“This year, Durga did not have the heart to dress up in resplendent attire, deck up in glossy make-up or wear dazzling jewellery,” says Rintu Das, the artist who created an idol of the goddess as a migrant labourer, which has created a nation-wide buzz. The idol, which depicts a “dressed-down” deity in a plain colourless sari, with her children Lakshmi and Saraswati in tow and tiny tot Kartik perched on her hip, is reminiscent of the scenes when soon after the pandemic-induced lockdown started earlier this year, hundreds of thousands of working people stuck in different parts of the country walked back to their distant villages.
Das, 46, an alumnus of the Government College of Art and Craft, Calcutta, is known in the city for his imaginative and sensitive portrayals of themes drawn from ordinary life while designing Durga Puja pandals. This year, the migrant crisis was his cue, and his idols are on display at a pandal in Behala, a large locality of south-west Kolkata. “Every day, whenever we turned on the TV news, we saw heart-rending visuals of men, women and children, hungry, thirsty and tired marching on ahead and I was convinced mother Durga wanted me to highlight their pain, their suffering.”
Das decided he would recreate these scenes for Barisha, a neighbourhood club in Behala with which he has been associated for three years. “I had a completely different design planned which I had even begun to work on. But things went topsy-turvy when the Coronavirus-related lockdown was announced and a big question mark hung over whether the celebrations would take place this year at all,” he says.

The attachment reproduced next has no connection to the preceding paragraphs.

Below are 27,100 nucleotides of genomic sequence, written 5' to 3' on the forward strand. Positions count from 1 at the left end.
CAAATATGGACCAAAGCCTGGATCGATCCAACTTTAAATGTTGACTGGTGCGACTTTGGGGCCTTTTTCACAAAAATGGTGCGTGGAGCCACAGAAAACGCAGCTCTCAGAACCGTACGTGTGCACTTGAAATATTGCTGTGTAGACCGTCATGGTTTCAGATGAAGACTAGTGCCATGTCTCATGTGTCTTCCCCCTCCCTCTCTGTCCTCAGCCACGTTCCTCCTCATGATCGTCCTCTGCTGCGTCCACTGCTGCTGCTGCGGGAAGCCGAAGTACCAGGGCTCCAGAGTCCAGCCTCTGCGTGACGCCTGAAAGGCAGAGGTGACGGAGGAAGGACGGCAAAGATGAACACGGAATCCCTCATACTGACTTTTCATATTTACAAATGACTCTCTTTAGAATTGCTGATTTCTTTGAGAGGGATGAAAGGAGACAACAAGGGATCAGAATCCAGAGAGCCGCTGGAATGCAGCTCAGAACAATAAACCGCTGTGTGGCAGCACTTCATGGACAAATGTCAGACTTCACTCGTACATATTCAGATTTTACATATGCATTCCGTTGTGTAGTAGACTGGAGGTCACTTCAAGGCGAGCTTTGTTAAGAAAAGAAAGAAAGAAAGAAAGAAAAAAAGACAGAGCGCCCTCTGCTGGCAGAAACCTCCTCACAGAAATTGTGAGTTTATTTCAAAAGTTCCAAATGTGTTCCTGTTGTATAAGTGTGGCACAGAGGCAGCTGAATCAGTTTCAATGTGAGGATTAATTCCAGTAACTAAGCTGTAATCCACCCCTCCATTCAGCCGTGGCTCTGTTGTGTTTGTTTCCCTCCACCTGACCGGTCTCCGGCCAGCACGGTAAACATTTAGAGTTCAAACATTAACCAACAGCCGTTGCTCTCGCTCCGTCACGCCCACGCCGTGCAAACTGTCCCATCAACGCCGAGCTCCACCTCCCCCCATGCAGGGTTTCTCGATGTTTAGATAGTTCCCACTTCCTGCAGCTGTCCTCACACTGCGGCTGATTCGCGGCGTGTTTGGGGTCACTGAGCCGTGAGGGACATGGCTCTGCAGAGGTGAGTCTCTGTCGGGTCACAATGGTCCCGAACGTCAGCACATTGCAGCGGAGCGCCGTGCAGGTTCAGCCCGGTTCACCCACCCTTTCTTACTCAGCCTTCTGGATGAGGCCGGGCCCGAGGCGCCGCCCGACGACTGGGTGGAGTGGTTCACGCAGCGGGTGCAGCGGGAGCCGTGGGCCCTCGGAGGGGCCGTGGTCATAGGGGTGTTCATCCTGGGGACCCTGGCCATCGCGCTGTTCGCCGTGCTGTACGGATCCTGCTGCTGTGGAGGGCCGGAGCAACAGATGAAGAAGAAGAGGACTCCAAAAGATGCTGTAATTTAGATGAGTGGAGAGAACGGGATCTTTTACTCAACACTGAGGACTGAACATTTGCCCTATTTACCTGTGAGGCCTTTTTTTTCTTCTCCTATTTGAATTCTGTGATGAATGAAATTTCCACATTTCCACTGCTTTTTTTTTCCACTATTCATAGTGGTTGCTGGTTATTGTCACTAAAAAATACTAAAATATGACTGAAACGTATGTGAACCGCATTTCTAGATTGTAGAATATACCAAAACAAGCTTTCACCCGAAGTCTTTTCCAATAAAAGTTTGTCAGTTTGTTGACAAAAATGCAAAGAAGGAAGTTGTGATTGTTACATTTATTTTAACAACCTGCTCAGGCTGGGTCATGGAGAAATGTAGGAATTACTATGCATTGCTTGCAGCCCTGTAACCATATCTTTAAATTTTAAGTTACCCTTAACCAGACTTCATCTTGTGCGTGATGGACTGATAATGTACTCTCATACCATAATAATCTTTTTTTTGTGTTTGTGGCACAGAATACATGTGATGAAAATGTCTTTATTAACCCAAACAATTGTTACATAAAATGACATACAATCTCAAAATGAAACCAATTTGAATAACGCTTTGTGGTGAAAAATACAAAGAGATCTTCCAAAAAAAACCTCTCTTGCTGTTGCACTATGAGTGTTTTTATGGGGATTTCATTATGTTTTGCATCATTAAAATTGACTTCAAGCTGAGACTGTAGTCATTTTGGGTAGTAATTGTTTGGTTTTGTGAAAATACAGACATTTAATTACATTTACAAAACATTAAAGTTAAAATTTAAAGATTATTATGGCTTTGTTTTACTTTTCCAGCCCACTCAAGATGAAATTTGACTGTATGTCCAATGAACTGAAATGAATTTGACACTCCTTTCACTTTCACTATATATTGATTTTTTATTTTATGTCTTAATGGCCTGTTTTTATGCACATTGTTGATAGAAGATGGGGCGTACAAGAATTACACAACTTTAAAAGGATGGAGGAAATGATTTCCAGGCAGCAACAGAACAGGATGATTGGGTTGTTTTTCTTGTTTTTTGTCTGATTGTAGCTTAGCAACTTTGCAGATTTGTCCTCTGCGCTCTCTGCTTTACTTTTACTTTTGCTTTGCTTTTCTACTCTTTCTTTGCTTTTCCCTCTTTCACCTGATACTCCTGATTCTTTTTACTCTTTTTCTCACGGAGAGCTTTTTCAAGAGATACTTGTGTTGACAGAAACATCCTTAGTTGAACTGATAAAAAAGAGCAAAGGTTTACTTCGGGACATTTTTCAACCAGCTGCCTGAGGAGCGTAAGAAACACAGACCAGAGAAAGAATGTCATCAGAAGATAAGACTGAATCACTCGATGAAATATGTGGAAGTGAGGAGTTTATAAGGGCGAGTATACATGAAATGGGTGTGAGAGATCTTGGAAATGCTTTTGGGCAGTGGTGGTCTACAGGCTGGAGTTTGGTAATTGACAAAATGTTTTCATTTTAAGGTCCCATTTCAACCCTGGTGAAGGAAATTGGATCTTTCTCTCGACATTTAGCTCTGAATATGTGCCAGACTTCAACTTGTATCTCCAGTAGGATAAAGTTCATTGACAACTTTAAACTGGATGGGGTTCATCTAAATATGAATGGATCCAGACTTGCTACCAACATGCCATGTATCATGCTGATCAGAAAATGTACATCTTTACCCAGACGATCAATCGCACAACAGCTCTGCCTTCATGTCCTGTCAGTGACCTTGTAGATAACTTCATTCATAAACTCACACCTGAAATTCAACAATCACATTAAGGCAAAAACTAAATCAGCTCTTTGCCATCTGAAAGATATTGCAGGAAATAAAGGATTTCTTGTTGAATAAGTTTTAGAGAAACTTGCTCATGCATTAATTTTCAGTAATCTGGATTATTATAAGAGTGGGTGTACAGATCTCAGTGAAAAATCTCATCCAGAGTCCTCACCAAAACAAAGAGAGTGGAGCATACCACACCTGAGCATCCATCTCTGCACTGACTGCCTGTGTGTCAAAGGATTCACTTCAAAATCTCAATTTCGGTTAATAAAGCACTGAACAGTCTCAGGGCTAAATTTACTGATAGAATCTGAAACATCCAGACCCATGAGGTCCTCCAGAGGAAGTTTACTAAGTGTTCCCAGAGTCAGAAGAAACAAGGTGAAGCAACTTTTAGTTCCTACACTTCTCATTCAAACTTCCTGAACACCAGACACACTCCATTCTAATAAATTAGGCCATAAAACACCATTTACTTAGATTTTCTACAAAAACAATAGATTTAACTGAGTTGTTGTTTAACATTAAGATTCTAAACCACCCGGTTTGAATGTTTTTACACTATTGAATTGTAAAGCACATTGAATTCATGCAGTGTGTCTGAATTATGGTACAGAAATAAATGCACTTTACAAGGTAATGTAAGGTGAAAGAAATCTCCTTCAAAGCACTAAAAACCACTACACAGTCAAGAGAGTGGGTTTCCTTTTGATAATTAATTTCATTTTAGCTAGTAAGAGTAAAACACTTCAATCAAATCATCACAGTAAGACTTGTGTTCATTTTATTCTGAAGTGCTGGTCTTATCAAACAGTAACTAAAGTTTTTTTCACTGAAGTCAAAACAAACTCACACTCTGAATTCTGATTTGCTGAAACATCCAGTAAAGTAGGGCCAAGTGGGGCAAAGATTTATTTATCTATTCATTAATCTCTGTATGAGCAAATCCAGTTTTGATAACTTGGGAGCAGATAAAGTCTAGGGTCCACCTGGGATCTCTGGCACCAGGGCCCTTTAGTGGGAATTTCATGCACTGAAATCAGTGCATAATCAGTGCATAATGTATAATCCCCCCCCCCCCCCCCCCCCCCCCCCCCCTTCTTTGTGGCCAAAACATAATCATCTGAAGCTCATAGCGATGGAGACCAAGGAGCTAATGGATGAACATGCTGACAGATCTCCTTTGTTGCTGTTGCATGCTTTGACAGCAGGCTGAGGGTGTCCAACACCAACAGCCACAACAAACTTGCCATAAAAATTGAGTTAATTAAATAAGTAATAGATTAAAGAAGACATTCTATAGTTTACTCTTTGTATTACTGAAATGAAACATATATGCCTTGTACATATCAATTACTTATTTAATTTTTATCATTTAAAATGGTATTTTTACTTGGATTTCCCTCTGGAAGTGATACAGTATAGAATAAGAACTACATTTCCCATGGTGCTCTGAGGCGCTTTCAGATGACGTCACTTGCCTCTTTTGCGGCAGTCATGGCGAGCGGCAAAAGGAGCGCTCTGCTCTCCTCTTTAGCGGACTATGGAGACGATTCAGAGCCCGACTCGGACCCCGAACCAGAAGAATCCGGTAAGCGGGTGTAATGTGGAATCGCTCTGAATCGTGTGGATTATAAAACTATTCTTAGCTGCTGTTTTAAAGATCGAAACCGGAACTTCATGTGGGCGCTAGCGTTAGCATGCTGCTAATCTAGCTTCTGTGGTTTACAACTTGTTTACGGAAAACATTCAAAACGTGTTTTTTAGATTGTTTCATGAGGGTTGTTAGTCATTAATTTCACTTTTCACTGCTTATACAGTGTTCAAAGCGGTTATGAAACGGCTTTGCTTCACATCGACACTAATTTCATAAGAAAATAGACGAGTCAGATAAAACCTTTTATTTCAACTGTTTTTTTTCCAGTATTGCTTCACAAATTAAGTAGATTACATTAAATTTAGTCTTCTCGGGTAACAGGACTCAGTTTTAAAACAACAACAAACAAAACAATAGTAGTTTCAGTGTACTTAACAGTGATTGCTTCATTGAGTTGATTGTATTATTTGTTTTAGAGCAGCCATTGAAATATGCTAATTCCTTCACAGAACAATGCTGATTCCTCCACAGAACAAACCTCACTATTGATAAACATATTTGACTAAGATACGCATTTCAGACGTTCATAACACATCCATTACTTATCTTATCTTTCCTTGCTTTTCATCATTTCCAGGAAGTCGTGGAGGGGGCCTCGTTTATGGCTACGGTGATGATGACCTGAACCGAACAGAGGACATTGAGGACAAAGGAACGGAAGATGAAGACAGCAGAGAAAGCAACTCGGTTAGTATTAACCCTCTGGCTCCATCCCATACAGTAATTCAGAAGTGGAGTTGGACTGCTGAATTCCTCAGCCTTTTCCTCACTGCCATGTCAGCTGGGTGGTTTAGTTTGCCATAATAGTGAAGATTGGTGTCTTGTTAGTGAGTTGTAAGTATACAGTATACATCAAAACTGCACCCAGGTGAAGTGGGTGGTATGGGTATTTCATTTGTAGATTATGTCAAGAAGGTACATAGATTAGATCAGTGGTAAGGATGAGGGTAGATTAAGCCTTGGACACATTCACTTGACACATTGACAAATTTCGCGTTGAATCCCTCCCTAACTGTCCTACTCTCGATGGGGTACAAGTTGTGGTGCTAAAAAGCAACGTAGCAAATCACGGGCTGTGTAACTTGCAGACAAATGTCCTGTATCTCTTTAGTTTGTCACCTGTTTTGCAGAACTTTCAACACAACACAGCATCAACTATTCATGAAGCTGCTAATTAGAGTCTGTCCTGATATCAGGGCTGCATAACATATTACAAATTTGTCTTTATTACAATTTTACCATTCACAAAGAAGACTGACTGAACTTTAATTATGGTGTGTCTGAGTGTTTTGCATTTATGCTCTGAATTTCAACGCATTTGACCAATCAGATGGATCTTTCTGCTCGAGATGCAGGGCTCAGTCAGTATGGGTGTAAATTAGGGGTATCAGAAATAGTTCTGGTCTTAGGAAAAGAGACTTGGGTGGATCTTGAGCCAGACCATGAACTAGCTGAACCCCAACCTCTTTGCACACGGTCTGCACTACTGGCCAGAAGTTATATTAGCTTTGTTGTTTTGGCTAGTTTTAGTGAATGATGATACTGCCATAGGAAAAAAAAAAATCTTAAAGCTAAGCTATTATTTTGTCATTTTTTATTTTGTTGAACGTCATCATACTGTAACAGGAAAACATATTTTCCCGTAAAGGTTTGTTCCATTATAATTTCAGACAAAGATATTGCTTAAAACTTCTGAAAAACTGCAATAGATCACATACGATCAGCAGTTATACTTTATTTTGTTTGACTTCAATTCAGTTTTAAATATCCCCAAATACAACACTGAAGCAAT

For a while, Barisha nearly cancelled the programme, but now residents are relieved and elated that the pandal is in their neighbourhood. “We didn’t think it would be possible,” says Animesh Chakraborty, a member of the club. “First there was a funds crunch because of the pandemic,” he says. The budget for a pandal, including decorations, ranges from Rs.50 to Rs.65 lakh, according to Barisha, but this year it crashed to less than Rs.10 lakh. “But Rintu da [Das] told us that that’s all he needed,” says Chakraborty. “And he reassured us saying come what may, I will ensure we have a protima [idol].”
The idol, which is finished in fibreglass, was first created in clay and then cast in a mould of Plaster of Paris. Das collected jute sacks (used to store rice) as props. The Durga idol and her entourage of children are shown reaching for food grains and other “relief” material packed in these tiny bags.
Videos of the idol have gone viral on social media, bringing Behala’s residents cheer—and also attracting some criticism. Says Subhanjan Ghosh, a communications executive, who lives in the area, “Behala has a mix of people from different social strata and the pandals here depict themes which appeal to a [wide] cross section.”
According to Ananth Taran Ghoshal, a temple priest, the decision to depict Durga as a working class woman rather than an inaccessible goddess could find acceptability because of the city’s cosmopolitanism. “Whether Behala or any other location, if it were not for an element of liberalism in Kolkata residents, religious orthodoxy or even social pressure would be difficult for them to surmount.”
Das concurs: “Kolkata and West Bengal have hundreds of pandals during the pujas, and there is always competition to outshine one another in creativity.” He says, “The locality of a Puja pandal does not necessarily play a key part in determining the themes that a club chooses, it does to a certain extent determine the success it will have or the acceptability it will have.”